Washington University Journal of Law & Policy
Carol Izumi's Article, Implicit Bias and the Illusion of Mediator Neutrality, provides a reflective analysis of the complex challenges of a mediator’s ethical duty to mediate in a neutral manner against the behavioral realities of mediator thought processes, actions, motivations, and decisions. She explores the science of implicit social cognition and its application to mediation, and concludes that what actually constitutes neutrality is not clearly understood nor actualized. She then turns to one racial category, Asian Americans, to tease out ways in which implicit bias might affect mediators' "neutrality." According to Izumi, there is an unacceptable gap between the vision of mediator neutrality and the realities of biased mediator thoughts, behavior, and judgment. She challenges mediation teachers, trainers, and practitioners to "own up" to impartiality shortcomings and to undertake concrete measures to alter the ways they think and act. In the last section of the Article, she offers prescriptions to aid mediators in attaining "freedom from bias and prejudice."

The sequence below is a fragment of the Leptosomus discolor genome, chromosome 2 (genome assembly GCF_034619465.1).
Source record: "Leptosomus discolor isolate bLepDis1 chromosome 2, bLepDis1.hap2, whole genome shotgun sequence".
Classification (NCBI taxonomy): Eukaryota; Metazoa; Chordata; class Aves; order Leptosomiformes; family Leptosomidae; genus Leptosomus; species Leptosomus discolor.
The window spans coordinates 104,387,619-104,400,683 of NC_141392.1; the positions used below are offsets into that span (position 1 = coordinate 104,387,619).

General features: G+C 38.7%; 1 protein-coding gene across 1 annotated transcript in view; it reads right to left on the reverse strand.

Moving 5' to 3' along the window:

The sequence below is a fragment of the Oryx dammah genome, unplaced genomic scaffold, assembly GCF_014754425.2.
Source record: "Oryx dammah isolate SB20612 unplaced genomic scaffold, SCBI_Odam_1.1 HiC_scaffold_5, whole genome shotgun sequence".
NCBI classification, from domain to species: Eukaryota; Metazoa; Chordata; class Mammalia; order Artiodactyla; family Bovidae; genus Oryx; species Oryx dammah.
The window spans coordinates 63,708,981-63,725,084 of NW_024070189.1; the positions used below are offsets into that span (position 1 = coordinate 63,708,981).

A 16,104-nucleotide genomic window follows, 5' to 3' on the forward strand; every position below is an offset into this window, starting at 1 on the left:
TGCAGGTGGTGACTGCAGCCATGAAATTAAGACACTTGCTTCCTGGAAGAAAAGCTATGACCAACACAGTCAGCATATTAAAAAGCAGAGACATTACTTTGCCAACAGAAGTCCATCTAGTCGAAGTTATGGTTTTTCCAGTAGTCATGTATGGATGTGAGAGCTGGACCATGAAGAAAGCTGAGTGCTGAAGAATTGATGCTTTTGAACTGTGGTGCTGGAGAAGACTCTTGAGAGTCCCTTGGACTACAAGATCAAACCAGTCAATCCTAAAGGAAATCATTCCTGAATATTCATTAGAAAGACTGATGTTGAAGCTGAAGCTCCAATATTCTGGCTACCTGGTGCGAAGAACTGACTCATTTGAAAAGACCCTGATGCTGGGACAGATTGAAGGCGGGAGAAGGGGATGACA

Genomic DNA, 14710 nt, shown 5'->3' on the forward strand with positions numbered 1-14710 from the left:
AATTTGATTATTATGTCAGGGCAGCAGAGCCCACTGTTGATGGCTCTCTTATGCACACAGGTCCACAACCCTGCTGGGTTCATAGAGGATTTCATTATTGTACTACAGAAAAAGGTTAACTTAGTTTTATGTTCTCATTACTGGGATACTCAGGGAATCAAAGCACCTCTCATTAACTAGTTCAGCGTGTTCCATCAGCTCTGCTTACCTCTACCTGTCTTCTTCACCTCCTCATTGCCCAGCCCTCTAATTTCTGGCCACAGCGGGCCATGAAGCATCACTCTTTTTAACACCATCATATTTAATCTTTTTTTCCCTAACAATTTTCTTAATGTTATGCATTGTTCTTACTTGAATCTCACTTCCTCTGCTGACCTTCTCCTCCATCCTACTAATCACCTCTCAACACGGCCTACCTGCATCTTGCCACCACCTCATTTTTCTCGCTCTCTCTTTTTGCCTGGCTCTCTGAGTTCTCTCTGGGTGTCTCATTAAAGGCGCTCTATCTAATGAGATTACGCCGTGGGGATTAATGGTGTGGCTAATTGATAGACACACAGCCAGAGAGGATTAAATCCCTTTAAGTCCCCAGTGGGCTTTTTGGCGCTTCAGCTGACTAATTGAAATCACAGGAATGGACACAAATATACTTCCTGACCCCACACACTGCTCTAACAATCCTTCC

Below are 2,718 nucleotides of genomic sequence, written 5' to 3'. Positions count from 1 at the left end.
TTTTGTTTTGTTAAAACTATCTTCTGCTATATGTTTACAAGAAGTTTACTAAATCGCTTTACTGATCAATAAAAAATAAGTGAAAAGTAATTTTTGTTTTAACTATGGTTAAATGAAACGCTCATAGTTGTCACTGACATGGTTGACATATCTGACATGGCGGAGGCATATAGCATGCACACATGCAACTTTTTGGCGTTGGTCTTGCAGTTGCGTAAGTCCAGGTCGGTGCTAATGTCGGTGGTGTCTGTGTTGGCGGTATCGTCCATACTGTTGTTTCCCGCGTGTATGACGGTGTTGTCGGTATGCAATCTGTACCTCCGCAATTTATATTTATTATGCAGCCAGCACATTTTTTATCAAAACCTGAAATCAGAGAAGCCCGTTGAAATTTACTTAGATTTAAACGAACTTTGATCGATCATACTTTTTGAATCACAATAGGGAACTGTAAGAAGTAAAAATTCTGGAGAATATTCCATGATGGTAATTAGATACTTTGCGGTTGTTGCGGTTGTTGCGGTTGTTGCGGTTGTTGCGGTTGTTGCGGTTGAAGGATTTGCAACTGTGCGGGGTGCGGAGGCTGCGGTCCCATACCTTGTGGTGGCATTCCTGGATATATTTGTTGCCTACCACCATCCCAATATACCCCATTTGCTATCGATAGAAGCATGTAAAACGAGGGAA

Implicit Bias and the Illusion of Mediator Neutrality,
Wash. U. J. L. & Pol’y